G&L Toggle Switch Matrix

Seeing as how we are fortunate to count Paul Gagon as a member here, it seemed like a good time to give him a home to stretch out in and relax a little. Maybe exercise the grey matter and present a little history of the guitar and bass (amps too!) from his perspective as one of the eminent designers of our time.

Got questions? Great! Good questions might be, "What kind of windings are on the S500 pickup and why?" Or, "What was the thought process behind the MJ-4?" Troubleshooting questions should remain in the regular forums (he reads those too). Finally, please be mindful of how I feel about tech questions via PM or email.

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G&L Toggle Switch Matrix

Postby Paul Gagon » Tue Sep 18, 2018 11:15 am

Lately I have been doing a lot of experimenting with pickup wiring options. As I have been doing this, it occurred to me that one could literally spend months trying out all the pickup coil configurations with all the different switches available to us nowadays. As I was digging through some of my old drawing of bass wiring diagrams, I came across this drawing I made of all the switches G&L was using on their guitars and basses during the late 80s and early 90s.

The drawing I made was from sometime in the early 90s and all of the switches that I had in this collection were manufactured by ALCO. These switches were a very light green color and had their part number on one side and their switching option, as well as voltage/current ratings, on the other side.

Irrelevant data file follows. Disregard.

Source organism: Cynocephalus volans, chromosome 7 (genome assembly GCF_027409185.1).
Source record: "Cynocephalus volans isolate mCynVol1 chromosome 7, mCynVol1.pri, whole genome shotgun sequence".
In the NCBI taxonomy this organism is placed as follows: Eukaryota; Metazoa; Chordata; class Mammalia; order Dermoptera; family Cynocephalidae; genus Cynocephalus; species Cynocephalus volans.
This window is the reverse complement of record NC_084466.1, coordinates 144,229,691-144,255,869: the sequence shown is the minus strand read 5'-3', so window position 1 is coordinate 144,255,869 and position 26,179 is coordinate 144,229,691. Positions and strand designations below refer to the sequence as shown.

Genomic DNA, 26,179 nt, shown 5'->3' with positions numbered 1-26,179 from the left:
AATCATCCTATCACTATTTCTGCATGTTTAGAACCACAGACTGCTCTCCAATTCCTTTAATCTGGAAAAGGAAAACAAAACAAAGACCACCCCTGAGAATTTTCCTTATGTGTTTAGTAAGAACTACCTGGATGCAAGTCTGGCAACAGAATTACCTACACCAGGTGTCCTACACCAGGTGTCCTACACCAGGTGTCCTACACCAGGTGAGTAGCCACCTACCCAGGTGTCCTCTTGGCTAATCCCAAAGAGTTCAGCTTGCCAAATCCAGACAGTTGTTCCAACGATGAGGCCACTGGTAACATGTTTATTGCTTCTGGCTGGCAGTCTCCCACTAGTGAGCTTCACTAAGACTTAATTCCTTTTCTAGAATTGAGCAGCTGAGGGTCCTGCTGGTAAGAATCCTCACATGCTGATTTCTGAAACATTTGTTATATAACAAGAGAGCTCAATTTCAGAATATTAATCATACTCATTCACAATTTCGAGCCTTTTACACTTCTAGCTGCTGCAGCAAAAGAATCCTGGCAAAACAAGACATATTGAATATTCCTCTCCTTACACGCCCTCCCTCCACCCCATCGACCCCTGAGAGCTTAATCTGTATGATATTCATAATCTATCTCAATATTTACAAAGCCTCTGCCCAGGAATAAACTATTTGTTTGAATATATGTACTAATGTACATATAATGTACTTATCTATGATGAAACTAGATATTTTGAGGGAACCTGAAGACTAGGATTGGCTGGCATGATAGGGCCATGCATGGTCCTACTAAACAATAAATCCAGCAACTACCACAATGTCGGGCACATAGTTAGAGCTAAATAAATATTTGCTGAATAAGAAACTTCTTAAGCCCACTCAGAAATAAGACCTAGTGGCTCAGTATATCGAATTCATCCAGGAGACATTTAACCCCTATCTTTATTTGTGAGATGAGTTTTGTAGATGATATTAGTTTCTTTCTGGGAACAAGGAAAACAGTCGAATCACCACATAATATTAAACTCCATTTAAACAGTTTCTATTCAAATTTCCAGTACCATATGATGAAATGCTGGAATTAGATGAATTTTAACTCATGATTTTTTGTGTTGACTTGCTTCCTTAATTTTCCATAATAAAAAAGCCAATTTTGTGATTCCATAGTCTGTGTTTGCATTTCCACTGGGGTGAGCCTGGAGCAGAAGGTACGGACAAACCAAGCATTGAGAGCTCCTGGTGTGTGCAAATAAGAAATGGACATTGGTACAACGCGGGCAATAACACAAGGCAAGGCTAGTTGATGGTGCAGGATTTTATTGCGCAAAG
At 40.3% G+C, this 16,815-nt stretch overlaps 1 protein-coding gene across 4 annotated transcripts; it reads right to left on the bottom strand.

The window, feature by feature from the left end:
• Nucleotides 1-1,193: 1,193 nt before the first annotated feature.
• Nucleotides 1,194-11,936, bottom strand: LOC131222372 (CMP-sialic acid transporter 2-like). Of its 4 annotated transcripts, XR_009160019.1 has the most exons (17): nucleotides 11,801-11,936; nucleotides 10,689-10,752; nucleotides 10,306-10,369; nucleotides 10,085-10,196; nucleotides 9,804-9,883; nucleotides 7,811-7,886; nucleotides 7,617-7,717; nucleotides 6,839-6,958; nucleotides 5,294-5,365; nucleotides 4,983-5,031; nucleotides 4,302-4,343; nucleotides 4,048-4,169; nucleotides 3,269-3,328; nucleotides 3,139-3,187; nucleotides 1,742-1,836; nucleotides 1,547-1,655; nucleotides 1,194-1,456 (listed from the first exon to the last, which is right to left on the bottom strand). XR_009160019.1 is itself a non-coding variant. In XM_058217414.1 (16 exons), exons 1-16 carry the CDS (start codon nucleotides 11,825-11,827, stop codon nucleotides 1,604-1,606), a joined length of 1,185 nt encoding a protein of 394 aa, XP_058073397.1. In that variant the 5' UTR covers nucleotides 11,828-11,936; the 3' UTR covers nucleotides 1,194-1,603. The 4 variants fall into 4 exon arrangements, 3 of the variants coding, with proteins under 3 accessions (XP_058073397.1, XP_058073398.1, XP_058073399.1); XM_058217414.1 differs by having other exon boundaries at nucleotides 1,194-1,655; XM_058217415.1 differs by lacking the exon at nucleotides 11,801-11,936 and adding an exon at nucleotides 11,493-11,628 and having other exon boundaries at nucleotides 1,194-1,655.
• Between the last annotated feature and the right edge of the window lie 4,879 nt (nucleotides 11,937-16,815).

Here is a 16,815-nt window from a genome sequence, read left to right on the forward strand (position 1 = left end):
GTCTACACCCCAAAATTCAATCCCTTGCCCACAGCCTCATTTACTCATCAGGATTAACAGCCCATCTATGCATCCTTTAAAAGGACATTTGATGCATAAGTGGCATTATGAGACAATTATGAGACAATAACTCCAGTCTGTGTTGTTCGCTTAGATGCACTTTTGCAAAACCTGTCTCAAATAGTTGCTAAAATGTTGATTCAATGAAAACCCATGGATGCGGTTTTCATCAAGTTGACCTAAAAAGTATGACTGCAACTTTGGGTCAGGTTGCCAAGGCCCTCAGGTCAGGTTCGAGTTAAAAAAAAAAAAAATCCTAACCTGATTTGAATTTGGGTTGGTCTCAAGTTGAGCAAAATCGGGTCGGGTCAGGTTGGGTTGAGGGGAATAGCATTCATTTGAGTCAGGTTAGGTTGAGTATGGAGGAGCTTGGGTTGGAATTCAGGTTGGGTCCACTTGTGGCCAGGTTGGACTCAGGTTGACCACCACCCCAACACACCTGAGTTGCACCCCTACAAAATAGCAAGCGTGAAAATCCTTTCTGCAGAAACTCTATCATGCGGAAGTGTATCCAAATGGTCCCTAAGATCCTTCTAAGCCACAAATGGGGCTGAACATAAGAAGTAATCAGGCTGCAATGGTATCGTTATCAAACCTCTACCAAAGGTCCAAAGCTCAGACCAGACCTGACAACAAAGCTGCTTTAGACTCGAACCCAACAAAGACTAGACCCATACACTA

There are several companies that make small toggle switches for doing things like pickup selection, preamp mode, pickup coil configuration and what not. The two I like best are ALCO and C&K. As I said, there are others but I always use one of these two.

I made a new drawing of the switch collection and put both the ALCO and the C&K part numbers on each switch. Also, I made a list of which contacts were made between which lug numbers in the various toggle positions. Please note: there are times when different switch manufacturers number their lugs in a different direction. I have numbered each lug on these switches shown here and the connection matrix is referring to those numbers.

For example, let’s look at the DPDT (on/on/on) switch that has the ALCO part number of 206PA. All the switches are drawn as if you were looking at them from the back with the toggle facing away from you.

    If you were to flip the toggle upwards, you would have a connection between lugs 2 and 3 as well as from lugs 5 and 6.
    If you were to flip the toggle in the center position, you would have a connection between lugs 2 and 3 as well as lugs 5 and 4.
    If you were to flip the toggle downwards, you would have a connection between lugs 2 and 1 as well as lugs 5 and 4.

Pretty simple huh?

OK, so here’s the drawing I made showing the 7 different small toggle switches that G&L had in their line up back then. Most of these are still used today.

Image

Image

The switches that you see most often today are the ALCO 206PA (C&K 7211), the ALCO 406N (C&K 7401) and the ALCO 406PA (C&K 7411).

    The ALCO 206PA is used for pickup selection on a two pickup instrument and for the Passive/Preamp/Preamp with treble boost option on the basses.
    The ALCO 406N is used for the Series/Parallel humbucker mode on the basses.
    The ALCO 406PA is used for the Series/Parallel/SC (often called the “K” wiring) pickup mode on the basses.

So there you have it. I know there have already been many really good posts on the topic of switches so this is just another one to add to the collection. Hopefully I have explained this in a way that makes sense. Anyway, Enjoy!

Paul
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